“Yes,” she said, “I will give you some supper if you will watch these cakes. I want to go out and milk the cow; and you must see that they do not burn while I am gone.”
King Alfred was very willing to watch the cakes, but he had far greater things to think about. How was he going to get his army to-geth-er again? And how was he going to drive the fierce Danes out of the land? He forgot his hunger; he forgot the cakes; he forgot that he was in the woodcutter’s hut. His mind was busy making plans for to-mor-row.
In a little while the wom-an came back. The cakes were smoking on the hearth. They were burned to a crisp. Ah, how angry she was!
“You lazy fellow!” she cried. “See what you have done! You want some-thing to eat, but you do not want to work!”
I have been told that she even struck the king with a stick; but I can hardly be-lieve that she was so ill-na-tured.
The king must have laughed to himself at the thought of being scolded in this way; and he was so hungry that he did not mind the woman’s angry words half so much as the loss of the cakes.
I do not know whether he had any-thing to eat that night, or whether he had to go to bed without his supper. But it was not many days until he had gath-ered his men to-geth-er again, and had beaten the Danes in a great battle.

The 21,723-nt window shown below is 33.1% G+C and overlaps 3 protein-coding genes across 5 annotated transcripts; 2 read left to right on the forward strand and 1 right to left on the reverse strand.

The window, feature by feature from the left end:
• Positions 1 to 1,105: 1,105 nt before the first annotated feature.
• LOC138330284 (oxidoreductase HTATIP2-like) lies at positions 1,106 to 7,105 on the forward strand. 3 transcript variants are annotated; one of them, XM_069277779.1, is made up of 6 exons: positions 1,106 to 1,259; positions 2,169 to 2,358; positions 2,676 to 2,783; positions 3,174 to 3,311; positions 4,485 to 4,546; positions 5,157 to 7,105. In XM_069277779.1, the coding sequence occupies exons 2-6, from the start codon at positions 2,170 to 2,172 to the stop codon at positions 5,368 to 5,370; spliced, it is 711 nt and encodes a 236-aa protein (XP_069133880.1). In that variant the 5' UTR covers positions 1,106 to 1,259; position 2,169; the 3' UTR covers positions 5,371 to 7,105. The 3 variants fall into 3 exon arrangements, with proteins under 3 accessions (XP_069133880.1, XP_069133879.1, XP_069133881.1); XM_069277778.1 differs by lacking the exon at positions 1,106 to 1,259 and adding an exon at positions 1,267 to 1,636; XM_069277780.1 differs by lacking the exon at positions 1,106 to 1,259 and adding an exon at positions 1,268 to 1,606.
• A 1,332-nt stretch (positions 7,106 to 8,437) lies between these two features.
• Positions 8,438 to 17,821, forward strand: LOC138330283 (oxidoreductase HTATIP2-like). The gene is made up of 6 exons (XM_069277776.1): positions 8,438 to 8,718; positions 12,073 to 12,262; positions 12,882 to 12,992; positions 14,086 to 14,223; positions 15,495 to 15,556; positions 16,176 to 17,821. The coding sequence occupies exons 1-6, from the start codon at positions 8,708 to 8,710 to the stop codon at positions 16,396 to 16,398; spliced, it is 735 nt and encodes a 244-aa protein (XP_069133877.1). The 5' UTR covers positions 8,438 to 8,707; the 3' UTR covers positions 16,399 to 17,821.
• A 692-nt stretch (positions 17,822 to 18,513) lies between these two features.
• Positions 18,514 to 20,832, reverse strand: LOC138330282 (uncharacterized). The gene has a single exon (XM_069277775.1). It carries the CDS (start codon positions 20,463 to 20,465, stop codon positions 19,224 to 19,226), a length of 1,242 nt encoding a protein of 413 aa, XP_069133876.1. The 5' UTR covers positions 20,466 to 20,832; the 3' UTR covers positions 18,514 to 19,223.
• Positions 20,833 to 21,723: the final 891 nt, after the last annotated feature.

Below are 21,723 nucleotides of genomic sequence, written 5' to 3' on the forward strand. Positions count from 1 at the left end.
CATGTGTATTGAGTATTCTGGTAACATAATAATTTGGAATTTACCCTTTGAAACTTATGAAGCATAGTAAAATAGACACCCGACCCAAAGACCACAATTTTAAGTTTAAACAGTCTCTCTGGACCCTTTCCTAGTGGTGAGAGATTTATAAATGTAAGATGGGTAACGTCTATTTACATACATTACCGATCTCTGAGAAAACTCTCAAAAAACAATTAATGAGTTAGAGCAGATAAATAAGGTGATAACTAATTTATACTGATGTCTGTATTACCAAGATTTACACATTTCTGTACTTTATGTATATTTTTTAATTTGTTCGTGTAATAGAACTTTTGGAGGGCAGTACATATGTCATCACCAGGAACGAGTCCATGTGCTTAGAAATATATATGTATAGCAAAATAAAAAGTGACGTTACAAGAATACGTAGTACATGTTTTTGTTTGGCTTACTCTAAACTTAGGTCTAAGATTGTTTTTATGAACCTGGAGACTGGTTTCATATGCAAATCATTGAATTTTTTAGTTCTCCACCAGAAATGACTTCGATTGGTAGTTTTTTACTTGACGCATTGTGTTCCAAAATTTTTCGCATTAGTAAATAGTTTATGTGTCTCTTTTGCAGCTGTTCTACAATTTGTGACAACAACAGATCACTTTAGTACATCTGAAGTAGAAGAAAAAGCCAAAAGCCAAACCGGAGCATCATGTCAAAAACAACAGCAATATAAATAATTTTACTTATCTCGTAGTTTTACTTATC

At one time the Danes drove King Alfred from his kingdom, and he had to lie hidden for a long time on a little is-land in a river.
One day, all who were on the is-land, except the king and queen and one servant, went out to fish. It was a very lonely place, and no one could get to it except by a boat. About noon a ragged beggar came to the king’s door, and asked for food.
The king called the servant, and asked, “How much food have we in the house?”
“My lord,” said the servant, “we have only one loaf and a little wine.”
Then the king gave thanks to God, and said, “Give half of the loaf and half of the wine to this poor man.”
The servant did as he was bidden. The beggar thanked the king for his kindness, and went on his way.
In the after-noon the men who had gone out to fish came back. They had three boats full of fish, and they said, “We have caught more fish to-day than in all the other days that we have been on this island.”
The king was glad, and he and his people were more hopeful than they had ever been before.
When night came, the king lay awake for a long time, and thought about the things that had happened that day. At last he fancied that he saw a great light like the sun; and in the midst of the light there stood an old man with black hair, holding an open book in his hand.
It may all have been a dream, and yet to the king it seemed very real indeed. He looked and wondered, but was not afraid.